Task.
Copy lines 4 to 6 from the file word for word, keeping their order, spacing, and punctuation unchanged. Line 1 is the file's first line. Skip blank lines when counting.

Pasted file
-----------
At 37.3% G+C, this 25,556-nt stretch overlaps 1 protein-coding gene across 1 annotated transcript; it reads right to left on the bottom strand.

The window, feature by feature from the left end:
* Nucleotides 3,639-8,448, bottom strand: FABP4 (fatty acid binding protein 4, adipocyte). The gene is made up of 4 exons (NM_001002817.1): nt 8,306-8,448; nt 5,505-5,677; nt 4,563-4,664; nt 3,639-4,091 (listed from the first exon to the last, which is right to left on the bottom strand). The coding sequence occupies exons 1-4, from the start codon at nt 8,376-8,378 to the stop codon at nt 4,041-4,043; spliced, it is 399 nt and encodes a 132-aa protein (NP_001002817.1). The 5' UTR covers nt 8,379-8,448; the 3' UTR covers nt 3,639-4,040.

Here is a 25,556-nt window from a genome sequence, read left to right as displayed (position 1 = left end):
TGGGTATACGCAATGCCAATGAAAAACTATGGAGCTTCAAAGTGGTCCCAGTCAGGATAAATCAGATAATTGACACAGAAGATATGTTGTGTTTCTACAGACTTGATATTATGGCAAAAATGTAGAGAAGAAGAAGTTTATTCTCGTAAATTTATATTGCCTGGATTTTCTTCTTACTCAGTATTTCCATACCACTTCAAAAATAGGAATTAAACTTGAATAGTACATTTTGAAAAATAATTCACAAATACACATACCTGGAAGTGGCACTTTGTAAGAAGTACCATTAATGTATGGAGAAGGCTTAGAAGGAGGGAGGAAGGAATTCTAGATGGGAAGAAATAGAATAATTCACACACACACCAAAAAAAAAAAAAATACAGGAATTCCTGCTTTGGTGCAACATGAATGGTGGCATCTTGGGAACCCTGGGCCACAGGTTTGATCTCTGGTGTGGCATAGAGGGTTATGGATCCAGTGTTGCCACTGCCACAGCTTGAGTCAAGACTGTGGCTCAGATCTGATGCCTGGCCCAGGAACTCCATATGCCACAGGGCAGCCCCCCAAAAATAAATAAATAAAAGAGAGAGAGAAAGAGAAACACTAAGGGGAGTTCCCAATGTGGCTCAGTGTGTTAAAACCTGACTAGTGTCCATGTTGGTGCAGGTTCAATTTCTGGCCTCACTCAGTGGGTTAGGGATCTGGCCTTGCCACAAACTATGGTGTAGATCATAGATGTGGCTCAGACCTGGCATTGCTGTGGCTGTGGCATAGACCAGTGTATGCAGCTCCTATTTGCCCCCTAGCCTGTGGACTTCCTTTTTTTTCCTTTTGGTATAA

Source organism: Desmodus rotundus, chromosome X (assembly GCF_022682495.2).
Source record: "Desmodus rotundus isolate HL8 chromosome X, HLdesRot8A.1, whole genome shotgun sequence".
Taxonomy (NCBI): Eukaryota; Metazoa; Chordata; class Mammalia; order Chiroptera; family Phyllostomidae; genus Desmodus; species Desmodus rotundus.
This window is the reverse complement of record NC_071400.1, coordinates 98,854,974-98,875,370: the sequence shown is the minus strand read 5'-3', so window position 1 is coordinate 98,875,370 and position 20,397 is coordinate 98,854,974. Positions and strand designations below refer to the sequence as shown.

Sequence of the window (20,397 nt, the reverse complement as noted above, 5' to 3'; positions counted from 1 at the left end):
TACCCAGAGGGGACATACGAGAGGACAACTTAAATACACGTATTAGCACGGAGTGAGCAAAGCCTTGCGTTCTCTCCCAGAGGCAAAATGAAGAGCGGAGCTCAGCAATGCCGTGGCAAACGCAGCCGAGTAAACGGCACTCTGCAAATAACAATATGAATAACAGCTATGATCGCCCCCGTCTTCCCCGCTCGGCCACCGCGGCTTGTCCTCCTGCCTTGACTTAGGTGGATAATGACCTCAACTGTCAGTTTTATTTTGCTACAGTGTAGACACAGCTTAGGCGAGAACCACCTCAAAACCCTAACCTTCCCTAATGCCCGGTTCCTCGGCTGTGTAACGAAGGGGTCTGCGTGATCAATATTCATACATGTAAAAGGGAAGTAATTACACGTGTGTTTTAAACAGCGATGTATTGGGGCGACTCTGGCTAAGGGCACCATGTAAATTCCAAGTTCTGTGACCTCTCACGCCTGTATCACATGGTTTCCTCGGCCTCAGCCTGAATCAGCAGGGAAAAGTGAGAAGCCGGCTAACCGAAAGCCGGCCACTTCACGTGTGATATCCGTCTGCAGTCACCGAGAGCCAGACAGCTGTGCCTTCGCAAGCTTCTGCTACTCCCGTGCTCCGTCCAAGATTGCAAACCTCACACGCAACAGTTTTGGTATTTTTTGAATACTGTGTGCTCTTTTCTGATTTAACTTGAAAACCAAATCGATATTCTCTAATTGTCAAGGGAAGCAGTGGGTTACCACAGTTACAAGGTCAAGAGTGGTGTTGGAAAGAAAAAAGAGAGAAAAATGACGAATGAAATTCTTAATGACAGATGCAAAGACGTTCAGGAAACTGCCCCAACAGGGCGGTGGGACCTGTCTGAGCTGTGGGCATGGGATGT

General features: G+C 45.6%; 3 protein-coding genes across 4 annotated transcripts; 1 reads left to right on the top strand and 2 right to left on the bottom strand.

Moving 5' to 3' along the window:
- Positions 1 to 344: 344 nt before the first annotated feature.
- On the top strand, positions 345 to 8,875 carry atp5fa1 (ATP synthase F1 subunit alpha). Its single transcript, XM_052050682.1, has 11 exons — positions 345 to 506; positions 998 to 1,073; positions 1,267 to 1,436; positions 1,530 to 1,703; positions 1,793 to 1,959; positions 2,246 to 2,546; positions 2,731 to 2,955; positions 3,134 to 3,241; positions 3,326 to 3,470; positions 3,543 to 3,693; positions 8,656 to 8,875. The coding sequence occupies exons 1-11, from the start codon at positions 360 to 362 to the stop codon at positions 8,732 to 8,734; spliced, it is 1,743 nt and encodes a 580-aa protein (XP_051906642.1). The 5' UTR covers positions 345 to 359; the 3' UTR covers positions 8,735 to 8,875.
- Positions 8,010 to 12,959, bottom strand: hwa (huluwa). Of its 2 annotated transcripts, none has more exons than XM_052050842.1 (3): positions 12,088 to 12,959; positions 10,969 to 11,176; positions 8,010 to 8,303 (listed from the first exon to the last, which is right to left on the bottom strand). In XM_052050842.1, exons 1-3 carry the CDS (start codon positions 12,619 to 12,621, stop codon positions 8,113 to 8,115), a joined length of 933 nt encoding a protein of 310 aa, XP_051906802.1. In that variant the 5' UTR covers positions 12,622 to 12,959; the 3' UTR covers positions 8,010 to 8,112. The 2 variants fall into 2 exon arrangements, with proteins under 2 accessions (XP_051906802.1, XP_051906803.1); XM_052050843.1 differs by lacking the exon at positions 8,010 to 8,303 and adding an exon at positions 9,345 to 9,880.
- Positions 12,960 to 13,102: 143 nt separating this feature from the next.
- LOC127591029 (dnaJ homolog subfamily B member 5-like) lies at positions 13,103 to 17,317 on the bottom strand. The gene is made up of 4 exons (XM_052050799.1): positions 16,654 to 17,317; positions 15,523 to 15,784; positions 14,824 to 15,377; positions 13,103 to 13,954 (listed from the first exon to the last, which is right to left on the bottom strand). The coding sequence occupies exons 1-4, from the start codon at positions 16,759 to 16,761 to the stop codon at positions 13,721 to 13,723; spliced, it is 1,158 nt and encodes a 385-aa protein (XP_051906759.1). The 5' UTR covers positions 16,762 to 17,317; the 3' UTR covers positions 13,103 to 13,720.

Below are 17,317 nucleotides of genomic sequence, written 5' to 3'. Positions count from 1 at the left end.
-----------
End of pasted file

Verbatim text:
Here is a 25,556-nt window from a genome sequence, read left to right as displayed (position 1 = left end):
TGGGTATACGCAATGCCAATGAAAAACTATGGAGCTTCAAAGTGGTCCCAGTCAGGATAAATCAGATAATTGACACAGAAGATATGTTGTGTTTCTACAGACTTGATATTATGGCAAAAATGTAGAGAAGAAGAAGTTTATTCTCGTAAATTTATATTGCCTGGATTTTCTTCTTACTCAGTATTTCCATACCACTTCAAAAATAGGAATTAAACTTGAATAGTACATTTTGAAAAATAATTCACAAATACACATACCTGGAAGTGGCACTTTGTAAGAAGTACCATTAATGTATGGAGAAGGCTTAGAAGGAGGGAGGAAGGAATTCTAGATGGGAAGAAATAGAATAATTCACACACACACCAAAAAAAAAAAAAATACAGGAATTCCTGCTTTGGTGCAACATGAATGGTGGCATCTTGGGAACCCTGGGCCACAGGTTTGATCTCTGGTGTGGCATAGAGGGTTATGGATCCAGTGTTGCCACTGCCACAGCTTGAGTCAAGACTGTGGCTCAGATCTGATGCCTGGCCCAGGAACTCCATATGCCACAGGGCAGCCCCCCAAAAATAAATAAATAAAAGAGAGAGAGAAAGAGAAACACTAAGGGGAGTTCCCAATGTGGCTCAGTGTGTTAAAACCTGACTAGTGTCCATGTTGGTGCAGGTTCAATTTCTGGCCTCACTCAGTGGGTTAGGGATCTGGCCTTGCCACAAACTATGGTGTAGATCATAGATGTGGCTCAGACCTGGCATTGCTGTGGCTGTGGCATAGACCAGTGTATGCAGCTCCTATTTGCCCCCTAGCCTGTGGACTTCCTTTTTTTTCCTTTTGGTATAA

Source organism: Desmodus rotundus, chromosome X (assembly GCF_022682495.2).